If you’re going to explore New England, then Boston will be one of the highlights of your trip. There are few more historic cities in the US, and it is a fascinating place to explore for a few days. There are plenty of great galleries and museums, historic sites to visit, and also some delicious New England seafood to sample.
Wherever you are traveling in the USA, public buildings are now required by law to be fully accessible to those of us with different mobility needs. But as always, it pays to call ahead if you’re not sure.
Enjoy Boston’s unique history
Boston’s Freedom Trail is only around two and a half miles long, but it packs a huge amount of history in. This is a city that played a significant role in the birth of the USA itself, and the trail takes in 16 historically important sites along the way.
As you pass along the trail you’ll see historic churches, meeting places and museums that will help you to piece together the history of the American Revolution and the birth of the nation.
The trail itself is fully accessible, and while not all of the historic sites it passes are, many (such as Boston Common) are easy to get around. You can follow the trail yourself (here’s a map) but if you book a guided tour through the Freedom Trail Foundation all of their tours are accessible.
Tuck into some New England seafood
The people of Boston are quite rightly proud of their cuisine – and their seafood chowder in particular. There are plenty of places to try it out, but our favourite restaurant has to be the Legal Harborside.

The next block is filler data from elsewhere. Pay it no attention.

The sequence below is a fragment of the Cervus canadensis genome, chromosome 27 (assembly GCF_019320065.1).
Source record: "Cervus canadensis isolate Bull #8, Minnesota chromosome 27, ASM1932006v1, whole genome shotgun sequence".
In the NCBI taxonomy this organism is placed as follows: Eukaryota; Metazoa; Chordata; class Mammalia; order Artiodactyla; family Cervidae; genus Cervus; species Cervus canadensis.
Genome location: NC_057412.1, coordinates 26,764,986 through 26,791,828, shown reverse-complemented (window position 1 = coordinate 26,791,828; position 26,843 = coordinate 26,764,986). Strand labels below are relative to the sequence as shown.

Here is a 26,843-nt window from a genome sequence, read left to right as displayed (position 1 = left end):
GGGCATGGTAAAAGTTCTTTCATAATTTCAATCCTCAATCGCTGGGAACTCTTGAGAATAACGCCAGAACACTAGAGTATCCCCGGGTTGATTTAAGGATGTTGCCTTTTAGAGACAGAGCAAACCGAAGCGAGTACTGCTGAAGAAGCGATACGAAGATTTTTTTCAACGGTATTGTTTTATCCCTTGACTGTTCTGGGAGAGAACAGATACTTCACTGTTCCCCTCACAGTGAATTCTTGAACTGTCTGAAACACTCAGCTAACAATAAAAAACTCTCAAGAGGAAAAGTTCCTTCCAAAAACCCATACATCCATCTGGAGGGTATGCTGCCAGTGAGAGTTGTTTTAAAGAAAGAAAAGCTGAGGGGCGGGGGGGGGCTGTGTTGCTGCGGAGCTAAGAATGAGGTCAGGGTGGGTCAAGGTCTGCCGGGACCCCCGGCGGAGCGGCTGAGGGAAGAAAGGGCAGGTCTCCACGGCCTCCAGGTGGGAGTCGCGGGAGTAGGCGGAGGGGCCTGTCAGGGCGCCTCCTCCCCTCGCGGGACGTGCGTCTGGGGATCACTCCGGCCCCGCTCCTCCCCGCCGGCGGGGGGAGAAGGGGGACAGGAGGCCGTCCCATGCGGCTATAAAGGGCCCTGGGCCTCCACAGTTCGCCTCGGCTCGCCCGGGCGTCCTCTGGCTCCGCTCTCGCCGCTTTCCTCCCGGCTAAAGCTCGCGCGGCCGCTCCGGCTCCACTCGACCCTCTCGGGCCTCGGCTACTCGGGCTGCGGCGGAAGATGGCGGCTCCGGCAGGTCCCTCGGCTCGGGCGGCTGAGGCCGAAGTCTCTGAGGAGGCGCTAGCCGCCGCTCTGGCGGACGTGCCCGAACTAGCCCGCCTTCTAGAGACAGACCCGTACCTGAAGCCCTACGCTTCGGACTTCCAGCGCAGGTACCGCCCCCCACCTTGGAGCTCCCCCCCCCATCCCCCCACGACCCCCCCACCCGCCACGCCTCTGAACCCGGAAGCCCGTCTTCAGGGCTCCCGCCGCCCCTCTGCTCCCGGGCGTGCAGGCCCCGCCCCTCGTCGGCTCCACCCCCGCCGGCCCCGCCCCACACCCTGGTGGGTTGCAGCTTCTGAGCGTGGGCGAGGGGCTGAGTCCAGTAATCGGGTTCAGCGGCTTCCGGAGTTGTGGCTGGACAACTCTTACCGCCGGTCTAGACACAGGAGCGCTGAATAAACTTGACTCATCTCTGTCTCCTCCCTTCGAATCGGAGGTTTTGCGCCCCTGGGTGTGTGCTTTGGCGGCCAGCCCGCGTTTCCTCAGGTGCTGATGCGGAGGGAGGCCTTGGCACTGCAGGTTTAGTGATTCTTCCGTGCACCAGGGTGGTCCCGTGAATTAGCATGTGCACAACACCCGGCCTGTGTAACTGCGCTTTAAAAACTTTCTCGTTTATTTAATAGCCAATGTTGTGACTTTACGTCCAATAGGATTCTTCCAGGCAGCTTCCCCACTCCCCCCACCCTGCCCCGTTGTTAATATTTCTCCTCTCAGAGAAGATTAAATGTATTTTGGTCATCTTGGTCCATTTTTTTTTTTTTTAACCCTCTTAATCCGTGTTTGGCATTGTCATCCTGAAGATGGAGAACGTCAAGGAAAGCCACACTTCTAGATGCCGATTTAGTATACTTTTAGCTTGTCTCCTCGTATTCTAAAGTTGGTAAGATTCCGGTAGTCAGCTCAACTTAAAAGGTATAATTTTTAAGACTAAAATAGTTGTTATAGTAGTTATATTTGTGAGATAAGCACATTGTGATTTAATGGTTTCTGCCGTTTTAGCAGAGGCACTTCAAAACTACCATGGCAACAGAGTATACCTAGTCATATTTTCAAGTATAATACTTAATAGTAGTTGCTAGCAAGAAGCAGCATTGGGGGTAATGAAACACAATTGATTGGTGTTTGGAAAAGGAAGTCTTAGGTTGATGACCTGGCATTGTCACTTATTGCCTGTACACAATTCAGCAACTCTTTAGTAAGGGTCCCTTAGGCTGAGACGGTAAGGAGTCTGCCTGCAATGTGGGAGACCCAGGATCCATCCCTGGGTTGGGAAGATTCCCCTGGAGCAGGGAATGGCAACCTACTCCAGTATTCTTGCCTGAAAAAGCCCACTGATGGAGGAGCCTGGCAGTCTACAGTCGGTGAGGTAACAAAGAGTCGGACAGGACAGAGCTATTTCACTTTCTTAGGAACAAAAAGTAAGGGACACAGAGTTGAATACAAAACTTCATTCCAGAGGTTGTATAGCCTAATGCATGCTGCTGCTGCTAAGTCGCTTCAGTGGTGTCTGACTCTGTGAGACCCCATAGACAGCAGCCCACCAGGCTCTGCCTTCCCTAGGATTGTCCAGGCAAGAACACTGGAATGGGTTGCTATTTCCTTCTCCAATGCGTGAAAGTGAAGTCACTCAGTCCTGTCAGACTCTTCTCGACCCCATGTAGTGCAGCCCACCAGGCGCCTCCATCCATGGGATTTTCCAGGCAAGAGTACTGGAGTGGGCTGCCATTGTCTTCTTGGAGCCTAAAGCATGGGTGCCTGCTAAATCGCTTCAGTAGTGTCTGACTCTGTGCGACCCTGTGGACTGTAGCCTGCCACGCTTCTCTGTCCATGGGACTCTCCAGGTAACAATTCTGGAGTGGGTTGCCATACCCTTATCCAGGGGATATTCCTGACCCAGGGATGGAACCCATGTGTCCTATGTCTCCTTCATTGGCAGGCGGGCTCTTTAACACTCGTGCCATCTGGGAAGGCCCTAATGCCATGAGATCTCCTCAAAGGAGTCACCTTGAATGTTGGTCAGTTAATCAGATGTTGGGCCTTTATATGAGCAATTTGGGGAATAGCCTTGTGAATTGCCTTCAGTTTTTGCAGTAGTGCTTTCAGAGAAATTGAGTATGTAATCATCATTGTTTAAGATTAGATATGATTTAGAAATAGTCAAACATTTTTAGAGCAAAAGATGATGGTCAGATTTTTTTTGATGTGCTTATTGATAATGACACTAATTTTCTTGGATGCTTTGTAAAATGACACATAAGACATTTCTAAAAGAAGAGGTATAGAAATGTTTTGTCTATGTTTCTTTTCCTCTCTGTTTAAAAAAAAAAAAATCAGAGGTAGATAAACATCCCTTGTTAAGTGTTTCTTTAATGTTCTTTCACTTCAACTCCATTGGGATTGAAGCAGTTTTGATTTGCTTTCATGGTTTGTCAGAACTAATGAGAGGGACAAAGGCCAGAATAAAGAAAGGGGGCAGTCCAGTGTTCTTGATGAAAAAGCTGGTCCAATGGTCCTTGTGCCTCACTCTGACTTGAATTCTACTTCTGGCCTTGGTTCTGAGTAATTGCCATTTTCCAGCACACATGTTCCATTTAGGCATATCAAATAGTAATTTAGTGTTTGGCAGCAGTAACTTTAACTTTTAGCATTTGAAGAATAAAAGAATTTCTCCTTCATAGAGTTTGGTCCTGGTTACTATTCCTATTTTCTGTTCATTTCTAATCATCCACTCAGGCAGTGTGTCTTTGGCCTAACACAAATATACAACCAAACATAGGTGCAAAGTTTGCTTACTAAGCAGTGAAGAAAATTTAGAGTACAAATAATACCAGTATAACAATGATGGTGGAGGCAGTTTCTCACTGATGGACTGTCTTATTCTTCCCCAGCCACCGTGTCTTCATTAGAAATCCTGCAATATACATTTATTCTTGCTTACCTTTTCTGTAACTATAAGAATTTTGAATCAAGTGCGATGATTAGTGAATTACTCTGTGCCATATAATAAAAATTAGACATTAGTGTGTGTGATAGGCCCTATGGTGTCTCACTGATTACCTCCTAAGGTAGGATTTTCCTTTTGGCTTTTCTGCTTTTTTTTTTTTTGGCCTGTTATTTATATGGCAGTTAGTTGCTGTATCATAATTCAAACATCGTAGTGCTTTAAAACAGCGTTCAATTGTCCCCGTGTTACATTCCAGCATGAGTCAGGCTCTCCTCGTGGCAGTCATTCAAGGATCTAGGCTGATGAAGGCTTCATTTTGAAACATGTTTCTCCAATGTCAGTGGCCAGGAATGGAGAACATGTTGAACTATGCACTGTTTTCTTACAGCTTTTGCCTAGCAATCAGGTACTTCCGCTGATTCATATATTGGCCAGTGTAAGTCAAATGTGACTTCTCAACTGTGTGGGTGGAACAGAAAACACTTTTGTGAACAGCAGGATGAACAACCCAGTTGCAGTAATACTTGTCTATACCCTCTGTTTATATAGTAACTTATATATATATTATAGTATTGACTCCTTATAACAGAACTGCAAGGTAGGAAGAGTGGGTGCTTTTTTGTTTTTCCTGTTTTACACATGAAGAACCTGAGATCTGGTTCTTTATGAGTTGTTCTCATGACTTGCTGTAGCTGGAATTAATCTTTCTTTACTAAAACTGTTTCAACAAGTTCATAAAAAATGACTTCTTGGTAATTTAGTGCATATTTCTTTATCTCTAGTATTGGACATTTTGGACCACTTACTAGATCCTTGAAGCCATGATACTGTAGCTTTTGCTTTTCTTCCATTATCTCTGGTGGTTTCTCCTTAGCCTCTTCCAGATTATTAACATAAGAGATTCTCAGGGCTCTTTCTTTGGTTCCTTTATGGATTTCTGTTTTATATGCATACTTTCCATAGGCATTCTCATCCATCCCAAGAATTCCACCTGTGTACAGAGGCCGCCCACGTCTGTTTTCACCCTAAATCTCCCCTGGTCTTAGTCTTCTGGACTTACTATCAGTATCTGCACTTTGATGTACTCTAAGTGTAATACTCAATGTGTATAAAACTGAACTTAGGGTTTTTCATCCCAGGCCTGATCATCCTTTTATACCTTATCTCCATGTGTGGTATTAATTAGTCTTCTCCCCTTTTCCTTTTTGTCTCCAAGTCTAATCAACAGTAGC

It’s a modern, accessible building, but this restaurant’s clam chowder feels traditionally New England. It’s one of the best we’ve tried, with salt pork, fresh clams and a peppery kick.
Visitors from the UK might also be interested in a little taste of home – Boston does a mean version of that great British tradition, fish and chips. We’d recommend the historic Warren Tavern in Charlestown.
Head to Fenway
Boston is famous for many things – but one of its proudest institutions is the Red Sox. If you’re interested in baseball and want to see them at their historic home at Fenway Park, then take a look at their dedicated accessibility page here, or give them a call on 617-226-6000. The team are a significant part of Boston’s cultural history.
Of course, not everyone is a sports fan. But the Fenway area itself is also an interesting place to explore, even if you don’t make it to the ballpark. The Isabella Stewart Gardner Museum isn’t far away (more of that in a moment). And there is also the incredible Museum of Fine Arts – which has its very own butterfly garden and is fully accessible to all.
Finally, if you’re in need of refuelling after all that culture (or sports), head to Restaurant Row on Peterborough Street for some great New England cuisine.
Isabella Stewart Gardner Museum
Isabella Stewart Gardner was a well-known Boston art collector and socialite. She was known for being unconventional and famously once appeared at a society event wearing a headband saying ‘Oh, you Red Sox’.
She caused quite a stir in her day – but one of her longer-lasting legacies is this wonderful museum. It is home to her incredible art collection, including treasures from the Dutch Masters and Renaissance painters.